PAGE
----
Pagina-afbeeldingen
PDF
ePub

“Oh, she's a capital oar,” said the Cap-I am telling Sir Stephen how we amuse tain with pride. “She'd get her rating ourselves when we go out fishing, Jim," on board any Queen's ship.” Then put- she said, seeing the old man's bright listing his two hands to his mouth to form tening eyes fixed upon her. a speaking trumpet, he roared out to “Ah !” – and Jim gave a long sigh of Jim —

satisfaction. “ Them's the times. I “Sir Stephen wants to know if Miss haven't heerd nothin' nat'ral like, never Hero can take an oar ?"

since the 29th o' last October ; that's the “Ay, ay, sir," answered the man, in day we went to Batten Reach.” the low distinct kind of whisper, so often « What does he mean?" asked Sir used by very deaf people. “ That she Stephen. can ; I'd back her agen Ann Granville, “Well, if you speak to him you have Jinry Adams, or any othe Saltashers." to roar at him, and he says the noise is

“That's a compliment you won't ap- like thunder, but he can hear singing, preciate until you have been to one of the at least he says he can hear mine, - and regattas and seen the women row," said it so delights him to listen to his old sea Hero ; “then you will fully understand songs, that I often repeat them over and the pride I feel in Jim's flattering opinion over again for his amusement.” of my stroke."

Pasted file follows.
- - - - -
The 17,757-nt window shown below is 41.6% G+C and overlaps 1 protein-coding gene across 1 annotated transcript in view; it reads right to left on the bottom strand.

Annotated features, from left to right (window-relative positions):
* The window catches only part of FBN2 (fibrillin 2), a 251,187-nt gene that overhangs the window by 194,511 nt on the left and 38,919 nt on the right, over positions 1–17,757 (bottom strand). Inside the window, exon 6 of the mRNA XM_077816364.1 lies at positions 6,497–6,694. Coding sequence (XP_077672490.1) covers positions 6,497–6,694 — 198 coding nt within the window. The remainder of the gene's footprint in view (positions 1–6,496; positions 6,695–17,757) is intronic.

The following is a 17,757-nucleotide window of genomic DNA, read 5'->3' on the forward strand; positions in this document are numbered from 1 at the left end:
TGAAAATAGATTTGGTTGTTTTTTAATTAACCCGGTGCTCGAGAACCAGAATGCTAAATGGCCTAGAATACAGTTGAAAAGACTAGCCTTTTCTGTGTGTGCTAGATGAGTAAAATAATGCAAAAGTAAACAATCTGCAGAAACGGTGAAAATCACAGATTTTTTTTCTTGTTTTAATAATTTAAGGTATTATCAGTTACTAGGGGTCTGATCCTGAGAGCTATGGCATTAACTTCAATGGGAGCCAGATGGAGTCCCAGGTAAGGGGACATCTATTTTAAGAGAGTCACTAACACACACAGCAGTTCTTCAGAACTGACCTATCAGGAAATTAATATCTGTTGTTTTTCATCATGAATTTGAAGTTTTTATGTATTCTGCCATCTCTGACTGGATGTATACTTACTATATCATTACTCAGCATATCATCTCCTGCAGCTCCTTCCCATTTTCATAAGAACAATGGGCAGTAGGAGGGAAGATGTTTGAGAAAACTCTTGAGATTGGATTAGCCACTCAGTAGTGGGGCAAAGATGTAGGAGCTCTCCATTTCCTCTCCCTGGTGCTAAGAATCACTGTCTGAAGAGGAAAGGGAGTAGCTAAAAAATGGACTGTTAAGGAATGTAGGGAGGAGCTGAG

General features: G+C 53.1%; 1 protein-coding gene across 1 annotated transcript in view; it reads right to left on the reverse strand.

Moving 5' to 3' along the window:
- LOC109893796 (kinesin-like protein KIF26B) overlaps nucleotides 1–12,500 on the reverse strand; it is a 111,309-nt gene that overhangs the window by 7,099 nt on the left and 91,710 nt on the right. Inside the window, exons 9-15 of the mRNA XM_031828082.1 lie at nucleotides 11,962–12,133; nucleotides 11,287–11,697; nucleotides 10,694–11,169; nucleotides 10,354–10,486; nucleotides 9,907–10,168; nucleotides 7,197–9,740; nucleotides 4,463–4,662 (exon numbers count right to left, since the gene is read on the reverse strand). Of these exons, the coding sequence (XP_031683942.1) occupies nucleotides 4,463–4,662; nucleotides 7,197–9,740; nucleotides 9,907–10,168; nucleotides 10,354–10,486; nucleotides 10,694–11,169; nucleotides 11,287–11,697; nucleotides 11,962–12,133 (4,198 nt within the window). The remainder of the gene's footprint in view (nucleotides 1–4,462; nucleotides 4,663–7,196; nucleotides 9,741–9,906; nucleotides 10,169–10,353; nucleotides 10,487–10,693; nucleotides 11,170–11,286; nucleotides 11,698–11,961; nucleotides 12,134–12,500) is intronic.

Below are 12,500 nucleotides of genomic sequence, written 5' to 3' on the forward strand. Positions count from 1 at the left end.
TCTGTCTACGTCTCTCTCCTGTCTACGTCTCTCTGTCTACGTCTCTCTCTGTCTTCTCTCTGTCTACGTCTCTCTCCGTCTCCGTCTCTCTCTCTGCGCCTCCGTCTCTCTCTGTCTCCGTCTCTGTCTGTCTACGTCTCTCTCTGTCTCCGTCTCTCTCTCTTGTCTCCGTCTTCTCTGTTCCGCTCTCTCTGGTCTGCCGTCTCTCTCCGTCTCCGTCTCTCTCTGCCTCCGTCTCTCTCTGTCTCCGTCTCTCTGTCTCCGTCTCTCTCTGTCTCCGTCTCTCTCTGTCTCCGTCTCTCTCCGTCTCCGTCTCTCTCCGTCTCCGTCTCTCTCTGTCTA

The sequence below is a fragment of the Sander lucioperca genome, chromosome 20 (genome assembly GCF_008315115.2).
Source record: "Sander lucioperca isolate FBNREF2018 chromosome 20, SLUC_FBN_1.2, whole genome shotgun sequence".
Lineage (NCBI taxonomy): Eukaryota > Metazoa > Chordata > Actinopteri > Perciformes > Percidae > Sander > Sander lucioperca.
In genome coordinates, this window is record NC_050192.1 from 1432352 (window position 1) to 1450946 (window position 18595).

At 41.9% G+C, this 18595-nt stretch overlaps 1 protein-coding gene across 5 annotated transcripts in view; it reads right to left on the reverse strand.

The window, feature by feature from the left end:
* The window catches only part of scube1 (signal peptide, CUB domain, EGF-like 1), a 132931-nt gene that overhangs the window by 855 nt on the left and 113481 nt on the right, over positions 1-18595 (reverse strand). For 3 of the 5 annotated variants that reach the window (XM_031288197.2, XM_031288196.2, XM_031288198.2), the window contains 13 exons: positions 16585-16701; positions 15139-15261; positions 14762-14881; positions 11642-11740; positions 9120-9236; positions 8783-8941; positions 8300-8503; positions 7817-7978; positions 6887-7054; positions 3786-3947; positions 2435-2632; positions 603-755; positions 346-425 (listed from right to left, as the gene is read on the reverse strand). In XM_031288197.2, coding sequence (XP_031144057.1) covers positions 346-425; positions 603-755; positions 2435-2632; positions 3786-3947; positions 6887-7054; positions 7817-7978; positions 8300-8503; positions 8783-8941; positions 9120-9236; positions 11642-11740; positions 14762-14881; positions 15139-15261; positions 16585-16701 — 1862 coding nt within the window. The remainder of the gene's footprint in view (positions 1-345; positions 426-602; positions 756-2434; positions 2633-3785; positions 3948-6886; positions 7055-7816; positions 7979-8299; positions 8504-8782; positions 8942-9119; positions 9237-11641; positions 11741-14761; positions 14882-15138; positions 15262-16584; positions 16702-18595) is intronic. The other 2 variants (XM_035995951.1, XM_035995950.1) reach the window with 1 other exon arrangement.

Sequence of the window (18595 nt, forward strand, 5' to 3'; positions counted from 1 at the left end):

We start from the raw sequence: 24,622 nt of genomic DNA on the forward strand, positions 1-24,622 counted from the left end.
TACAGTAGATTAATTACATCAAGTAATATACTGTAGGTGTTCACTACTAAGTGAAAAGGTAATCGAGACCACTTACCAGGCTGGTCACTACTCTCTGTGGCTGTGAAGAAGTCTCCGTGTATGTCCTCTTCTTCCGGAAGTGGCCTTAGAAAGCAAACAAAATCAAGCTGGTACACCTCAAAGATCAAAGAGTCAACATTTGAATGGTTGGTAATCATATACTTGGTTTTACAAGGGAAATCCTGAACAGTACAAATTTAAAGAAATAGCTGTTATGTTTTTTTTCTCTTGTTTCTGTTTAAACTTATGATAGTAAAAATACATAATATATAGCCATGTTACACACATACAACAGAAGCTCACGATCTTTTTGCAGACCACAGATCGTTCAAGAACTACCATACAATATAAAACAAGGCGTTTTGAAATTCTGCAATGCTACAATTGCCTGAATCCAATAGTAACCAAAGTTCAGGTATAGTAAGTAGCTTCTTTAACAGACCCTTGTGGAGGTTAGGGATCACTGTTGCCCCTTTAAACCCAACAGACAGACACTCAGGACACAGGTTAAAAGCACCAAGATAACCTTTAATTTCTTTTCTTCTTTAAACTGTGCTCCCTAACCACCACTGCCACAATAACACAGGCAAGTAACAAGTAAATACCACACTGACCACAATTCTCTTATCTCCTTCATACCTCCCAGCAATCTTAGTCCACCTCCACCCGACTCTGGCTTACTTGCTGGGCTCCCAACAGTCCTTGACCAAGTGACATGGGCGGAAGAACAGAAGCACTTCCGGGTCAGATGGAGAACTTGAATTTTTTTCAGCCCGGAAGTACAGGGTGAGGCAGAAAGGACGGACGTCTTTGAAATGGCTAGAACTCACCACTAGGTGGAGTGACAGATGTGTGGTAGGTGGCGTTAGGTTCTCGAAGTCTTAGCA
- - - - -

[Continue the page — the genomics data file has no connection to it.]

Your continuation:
“You refused the other evening; you The boat tumbled and tossed in the told me that you could not sing." foam, pretending every minute that it in-1 “Nor can I ; but when I was a child tended to be upset. To get into her it papa taught me several of his favourite needed the agility of a cat, which Hero nautical ballads which are not exactly seemed to possess ; for, seizing her op- company music, you know.” portunity, she sprang in first. Sir Stephen | “I dare say they are very much pretwas not so fortunate, but thought himself | tier.” lucky in meeting with no worse fate than Hero shook her head. “ breaking his fall” on Jim, and tumbling. “Let me hear one ?" on Hero.

“Oh, no, I could not; they are not in “Never mind," shouted the Captain, the least what you would care for.” who stood watching their departure from “You cannot tell that. Jim," he called the shore ; “ you'll shake down all right out, “ask Miss Carthew to sing one of by the time you get outside. Don't you your favourite songs." bother about the ropes, he'll manage them “ Will 'ee, Miss Hero ?” said Jim ; with his hook and his teeth.”